COSEWIC Assessment and Status Report on the Aweme Borer in Canada
- Assessment Summary
- Executive Summary
- COSEWIC History, Mandate, Membership and Definitions
- Lists of Figures, Tables and Appendices
- Species Information
- Population Sizes and Trends
- Limiting Factors and Threats
- Special Significance of the Species
- Existing Protection or Other Status Designations
- Technical Summary
- Acknowledgements, Authorities Contacted, and Information Sources
- Biographical Summary of Report Writer and Collections Examined
- Appendix 1: Required Contacts for Information on Species
Population Sizes and Trends
Extensive collecting of moths has taken place at both historical Canadian sites where Aweme Borers have been found (Table 2). Norman Criddle, who collected the Manitoba specimens, resided and collected in the area for over 30 years (Roughley 2004). Gary Anweiler collected a variety of habitats in the eastern section of Spruce Woods Provincial Park, including the Spirit Dunes and aspen-oak prairie, over a four consecutive night period in late August 2004, using UV traps and mercury vapor light to search specifically for Aweme BorersFootnote 4.
The Grand Bend–The Pinery Provincial Park area has been collected for moths extensively since about 1990, in particular by Ken Stead, a resident of Port Franks, just south of The Pinery Provincial Park (Table 2). Although over 1,500 species of moths have been collected there, no Aweme Borers have ever been found (K. Stead, pers. comm. November 2004). Less intensive moth collecting has also taken place in The Pinery Provincial Park in past years by “many others”, including Gordon Vogg, Robert Curry, and William Lamond (Steve Marshall, review comment).
J. Morton (M. Oldham, pers. comm. based on correspondence between M. Oldham and J. Morton) has collected moths on Manitoulin and nearby islands since the early 1970s and has been trapping extensively for 20 years. He has collected repeatedly at 419 sites on the island, some of them trapped every three weeks throughout the year from spring to late fall. His work yielded approximately 1500 species of Lepidoptera in the Manitoulin area. His database contains over 60 000 records, including information on over 25 000 specimens, making Manitoulin one of the better known areas in Canada with respect to the Lepidoptera that occur there. Despite this extensive collecting effort, including trapping at the right time of year in about six remnant bur-oak prairies, he did not collect P. aweme until in August 19, 2005 he caught a single specimen on his property, which has bur-oak prairie.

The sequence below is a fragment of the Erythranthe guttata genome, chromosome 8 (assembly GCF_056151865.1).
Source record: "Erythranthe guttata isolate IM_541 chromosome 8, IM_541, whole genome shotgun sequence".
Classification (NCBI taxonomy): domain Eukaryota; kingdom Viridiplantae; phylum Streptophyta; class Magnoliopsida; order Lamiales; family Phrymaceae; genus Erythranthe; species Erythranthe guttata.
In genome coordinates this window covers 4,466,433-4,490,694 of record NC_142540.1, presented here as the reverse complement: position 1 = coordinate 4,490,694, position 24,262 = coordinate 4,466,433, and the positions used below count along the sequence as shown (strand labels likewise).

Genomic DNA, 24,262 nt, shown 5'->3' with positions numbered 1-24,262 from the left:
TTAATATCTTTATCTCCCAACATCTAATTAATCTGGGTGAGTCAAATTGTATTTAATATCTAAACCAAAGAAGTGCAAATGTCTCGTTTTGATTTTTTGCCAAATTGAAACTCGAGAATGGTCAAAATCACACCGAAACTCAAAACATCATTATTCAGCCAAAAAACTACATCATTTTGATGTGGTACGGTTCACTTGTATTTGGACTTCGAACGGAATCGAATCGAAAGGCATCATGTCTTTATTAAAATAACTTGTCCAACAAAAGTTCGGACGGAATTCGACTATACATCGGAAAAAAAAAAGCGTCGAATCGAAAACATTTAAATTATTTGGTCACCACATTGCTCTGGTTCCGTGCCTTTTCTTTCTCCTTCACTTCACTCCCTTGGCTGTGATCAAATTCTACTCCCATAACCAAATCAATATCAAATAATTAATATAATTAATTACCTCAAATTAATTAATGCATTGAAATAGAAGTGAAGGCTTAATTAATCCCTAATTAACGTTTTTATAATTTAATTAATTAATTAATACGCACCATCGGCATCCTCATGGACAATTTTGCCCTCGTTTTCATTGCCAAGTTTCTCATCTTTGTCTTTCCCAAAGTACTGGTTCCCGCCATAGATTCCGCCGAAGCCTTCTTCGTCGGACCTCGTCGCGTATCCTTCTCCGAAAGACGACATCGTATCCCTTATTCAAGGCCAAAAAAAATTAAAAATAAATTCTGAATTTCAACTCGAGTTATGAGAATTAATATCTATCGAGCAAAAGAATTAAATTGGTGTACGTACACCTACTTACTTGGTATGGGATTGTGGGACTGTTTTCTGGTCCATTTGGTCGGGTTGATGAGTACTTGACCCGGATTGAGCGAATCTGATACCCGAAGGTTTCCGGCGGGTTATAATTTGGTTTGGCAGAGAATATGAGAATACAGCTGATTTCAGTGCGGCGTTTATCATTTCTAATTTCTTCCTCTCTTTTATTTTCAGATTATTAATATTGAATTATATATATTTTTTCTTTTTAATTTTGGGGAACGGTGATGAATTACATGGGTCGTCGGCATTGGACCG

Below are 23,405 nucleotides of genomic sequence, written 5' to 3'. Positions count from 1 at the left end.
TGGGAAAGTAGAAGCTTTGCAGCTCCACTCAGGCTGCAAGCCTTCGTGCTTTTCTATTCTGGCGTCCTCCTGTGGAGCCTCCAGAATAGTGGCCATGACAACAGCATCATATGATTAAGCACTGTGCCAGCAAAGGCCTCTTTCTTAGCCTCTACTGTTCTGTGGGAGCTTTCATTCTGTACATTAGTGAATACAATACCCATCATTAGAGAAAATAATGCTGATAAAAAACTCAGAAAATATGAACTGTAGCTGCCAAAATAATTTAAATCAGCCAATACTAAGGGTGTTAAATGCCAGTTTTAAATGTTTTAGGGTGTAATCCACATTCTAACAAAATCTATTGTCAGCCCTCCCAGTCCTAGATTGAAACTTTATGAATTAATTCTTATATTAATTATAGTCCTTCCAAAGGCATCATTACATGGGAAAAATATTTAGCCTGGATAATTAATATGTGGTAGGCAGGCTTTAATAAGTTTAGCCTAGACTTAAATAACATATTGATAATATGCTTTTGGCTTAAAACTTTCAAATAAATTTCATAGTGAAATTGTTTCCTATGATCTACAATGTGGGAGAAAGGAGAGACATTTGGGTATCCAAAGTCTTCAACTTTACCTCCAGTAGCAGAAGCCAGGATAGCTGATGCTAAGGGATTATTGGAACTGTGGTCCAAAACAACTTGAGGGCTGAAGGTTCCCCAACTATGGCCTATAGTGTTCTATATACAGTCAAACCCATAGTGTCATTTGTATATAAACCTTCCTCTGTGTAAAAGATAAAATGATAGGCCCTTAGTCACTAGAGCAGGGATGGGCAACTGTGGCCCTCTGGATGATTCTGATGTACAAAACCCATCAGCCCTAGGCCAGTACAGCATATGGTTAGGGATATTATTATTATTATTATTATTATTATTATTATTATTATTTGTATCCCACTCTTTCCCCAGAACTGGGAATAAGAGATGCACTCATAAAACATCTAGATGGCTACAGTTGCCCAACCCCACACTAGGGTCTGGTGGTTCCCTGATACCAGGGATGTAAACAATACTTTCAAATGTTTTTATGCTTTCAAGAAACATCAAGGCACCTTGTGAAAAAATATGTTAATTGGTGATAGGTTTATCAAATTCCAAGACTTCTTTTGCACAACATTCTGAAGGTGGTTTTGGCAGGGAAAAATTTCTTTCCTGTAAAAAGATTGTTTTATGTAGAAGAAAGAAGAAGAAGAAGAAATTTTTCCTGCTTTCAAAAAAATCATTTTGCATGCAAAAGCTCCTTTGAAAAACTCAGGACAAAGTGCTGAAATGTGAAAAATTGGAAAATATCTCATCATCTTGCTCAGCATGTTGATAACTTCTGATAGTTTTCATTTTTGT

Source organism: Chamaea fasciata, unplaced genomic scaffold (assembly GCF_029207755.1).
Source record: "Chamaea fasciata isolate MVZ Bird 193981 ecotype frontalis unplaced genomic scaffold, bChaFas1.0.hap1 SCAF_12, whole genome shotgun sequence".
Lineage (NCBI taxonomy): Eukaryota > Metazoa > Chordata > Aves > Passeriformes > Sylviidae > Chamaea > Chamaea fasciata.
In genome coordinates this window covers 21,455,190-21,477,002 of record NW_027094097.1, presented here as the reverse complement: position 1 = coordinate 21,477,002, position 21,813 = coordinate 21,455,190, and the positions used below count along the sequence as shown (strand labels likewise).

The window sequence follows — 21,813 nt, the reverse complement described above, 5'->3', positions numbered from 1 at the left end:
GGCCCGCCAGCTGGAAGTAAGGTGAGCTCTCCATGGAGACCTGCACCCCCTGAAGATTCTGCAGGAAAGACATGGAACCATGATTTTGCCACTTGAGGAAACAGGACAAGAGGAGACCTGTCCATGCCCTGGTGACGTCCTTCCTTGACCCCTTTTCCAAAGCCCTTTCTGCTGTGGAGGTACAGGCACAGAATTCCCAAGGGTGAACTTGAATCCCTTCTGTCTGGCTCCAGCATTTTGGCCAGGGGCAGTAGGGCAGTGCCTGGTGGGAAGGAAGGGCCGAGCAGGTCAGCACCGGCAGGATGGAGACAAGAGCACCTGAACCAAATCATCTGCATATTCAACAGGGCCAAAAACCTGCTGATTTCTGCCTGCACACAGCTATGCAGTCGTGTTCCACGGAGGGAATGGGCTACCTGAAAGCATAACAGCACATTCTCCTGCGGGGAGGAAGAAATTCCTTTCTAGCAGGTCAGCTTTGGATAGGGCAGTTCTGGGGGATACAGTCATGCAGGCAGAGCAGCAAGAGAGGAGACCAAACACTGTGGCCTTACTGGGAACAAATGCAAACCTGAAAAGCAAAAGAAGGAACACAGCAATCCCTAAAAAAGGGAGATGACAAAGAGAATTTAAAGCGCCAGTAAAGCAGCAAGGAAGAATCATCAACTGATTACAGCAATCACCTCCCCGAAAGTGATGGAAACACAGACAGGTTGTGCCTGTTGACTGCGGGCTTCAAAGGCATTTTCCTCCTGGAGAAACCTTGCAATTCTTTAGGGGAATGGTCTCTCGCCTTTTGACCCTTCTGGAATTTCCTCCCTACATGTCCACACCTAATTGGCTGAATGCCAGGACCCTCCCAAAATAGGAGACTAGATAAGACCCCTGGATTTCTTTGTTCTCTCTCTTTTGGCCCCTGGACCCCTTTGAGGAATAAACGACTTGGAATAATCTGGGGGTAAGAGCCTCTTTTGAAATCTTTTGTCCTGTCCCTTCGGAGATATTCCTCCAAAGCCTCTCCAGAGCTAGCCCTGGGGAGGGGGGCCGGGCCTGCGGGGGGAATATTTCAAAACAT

In the USA, significant trapping efforts to locate Aweme Borers have been carried out since 1987 at and near the Beaver Island Michigan site, including a search specifically for Aweme Borers in late August 1998 (Table 2). Although over 750 species of moths were collected, no Aweme Borers were found (Profant 1991). Aweme Borers are still being searched for periodically in potential habitat in northern Michigan (M. Nielsen, personal communication 2004).
|Site||Period||Method(s)||Results||Investigator or Source||Note|
|Aweme - Spruce Woods, MB||Resident late 1800s-1930s||Variety, including bait and light||3 specimens of P. aweme||N. Criddle|
|Aweme - Spruce Woods, MB||26/29-08-2004||Ultra-violet & mercury vapor lights||No P. aweme||G. Anweiler||P. aweme targeted|
|Grand Bend – The Pinery P.P. ON||August 1993|
|Ultra-violet light trap||No P. aweme||D. Schweitzer|
|Grand Bend – The Pinery P.P. ON||1996(?) - 1998||Light traps||526 species of noctuids, no P. aweme||Hardwick and Stead 1998|
|Grand Bend – The Pinery P.P. ON||Resident 1990(?)-2004||Various, including light traps||1560 species of moths, no P. aweme||Ken Stead|
1985 - present
|UV trap(s)||1 aweme||J.K. Morton|
|Beaver Island, MI||?||light||1 P. aweme||Moore 1930|
|Beaver Island, MI||1987-1988||Light traps||757 species of moths, no P. aweme||Profant 1991|
|Beaver Island, MI||17-19/08/1998||Ultra-violet light traps||No P. aweme||Penskar et al. 1999||P. aweme targeted|
Papaipema species are notoriously difficult to collect except in close proximity to their host plant(s). Not knowing the host plant of the Aweme Borer greatly hinders efforts to locate it or to determine the size of populations (Schweitzer 1999).
The Aweme borer is known from a total of seven specimens taken at five widely dispersed sites over a period of one hundred years. Three of the specimens were taken at Aweme, Manitoba during a single three-night period in 1905.
According to the summary report for Aweme Borer on NatureServe (NatureServe 2004) the Aweme Borers can reasonably be assumed to be extirpated at four of the five collection localities, including two of the three Canadian sites. However, much apparently intact native habitat remains in the CFB Shilo – Spruce Woods Provincial Park area, and more extensive and intensive search efforts than have taken place so far are needed before concluding the moth no longer exists (G. Anweiler, personal observations, 2004).
There are no data on population fluctuations or trends.
There are no known extant populations of Aweme Borer, other than at the one site on Manitoulin Island. However, should this moth still occur at the Beaver Island, Michigan site or elsewhere along the Great Lakes shoreline, although highly unlikely, it could conceivably re-populate the Grand Bend – The Pinery site if the host plant and suitable habitat are present. The possibility of individuals from Ontario or the United States sites re-colonizing the Manitoba site, or vice versa, are probably nil.
There are no obvious reasons why individuals from any adjacent Great Lakes populations in the United States would not be adapted to survive in southern Ontario.
- Footnote 4
This search was not intense enough to cover all habitats and possible variation in hatch times, but an exhaustive search would require a great deal of effort and was beyond the scope of the contract.
- Date Modified: